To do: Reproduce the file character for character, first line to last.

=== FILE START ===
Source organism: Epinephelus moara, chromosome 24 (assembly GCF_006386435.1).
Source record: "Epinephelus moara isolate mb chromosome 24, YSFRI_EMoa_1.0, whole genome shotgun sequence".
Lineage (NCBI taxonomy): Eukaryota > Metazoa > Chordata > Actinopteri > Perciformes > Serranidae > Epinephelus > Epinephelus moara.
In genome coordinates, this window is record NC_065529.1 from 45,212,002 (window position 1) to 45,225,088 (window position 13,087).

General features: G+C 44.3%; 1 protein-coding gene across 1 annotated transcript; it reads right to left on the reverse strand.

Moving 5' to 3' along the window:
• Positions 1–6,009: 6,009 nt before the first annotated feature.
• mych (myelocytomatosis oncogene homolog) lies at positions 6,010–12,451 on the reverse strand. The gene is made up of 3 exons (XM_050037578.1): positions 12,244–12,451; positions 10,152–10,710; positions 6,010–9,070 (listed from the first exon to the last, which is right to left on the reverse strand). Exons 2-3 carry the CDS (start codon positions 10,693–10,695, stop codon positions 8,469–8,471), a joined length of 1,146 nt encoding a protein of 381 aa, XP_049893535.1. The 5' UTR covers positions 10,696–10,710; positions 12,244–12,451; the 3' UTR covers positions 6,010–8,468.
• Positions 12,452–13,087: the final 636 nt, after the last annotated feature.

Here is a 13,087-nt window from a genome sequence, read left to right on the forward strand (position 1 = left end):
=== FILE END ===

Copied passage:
Source organism: Epinephelus moara, chromosome 24 (assembly GCF_006386435.1).
Source record: "Epinephelus moara isolate mb chromosome 24, YSFRI_EMoa_1.0, whole genome shotgun sequence".
Lineage (NCBI taxonomy): Eukaryota > Metazoa > Chordata > Actinopteri > Perciformes > Serranidae > Epinephelus > Epinephelus moara.
In genome coordinates, this window is record NC_065529.1 from 45,212,002 (window position 1) to 45,225,088 (window position 13,087).

General features: G+C 44.3%; 1 protein-coding gene across 1 annotated transcript; it reads right to left on the reverse strand.

Moving 5' to 3' along the window:
• Positions 1–6,009: 6,009 nt before the first annotated feature.
• mych (myelocytomatosis oncogene homolog) lies at positions 6,010–12,451 on the reverse strand. The gene is made up of 3 exons (XM_050037578.1): positions 12,244–12,451; positions 10,152–10,710; positions 6,010–9,070 (listed from the first exon to the last, which is right to left on the reverse strand). Exons 2-3 carry the CDS (start codon positions 10,693–10,695, stop codon positions 8,469–8,471), a joined length of 1,146 nt encoding a protein of 381 aa, XP_049893535.1. The 5' UTR covers positions 10,696–10,710; positions 12,244–12,451; the 3' UTR covers positions 6,010–8,468.
• Positions 12,452–13,087: the final 636 nt, after the last annotated feature.

Here is a 13,087-nt window from a genome sequence, read left to right on the forward strand (position 1 = left end):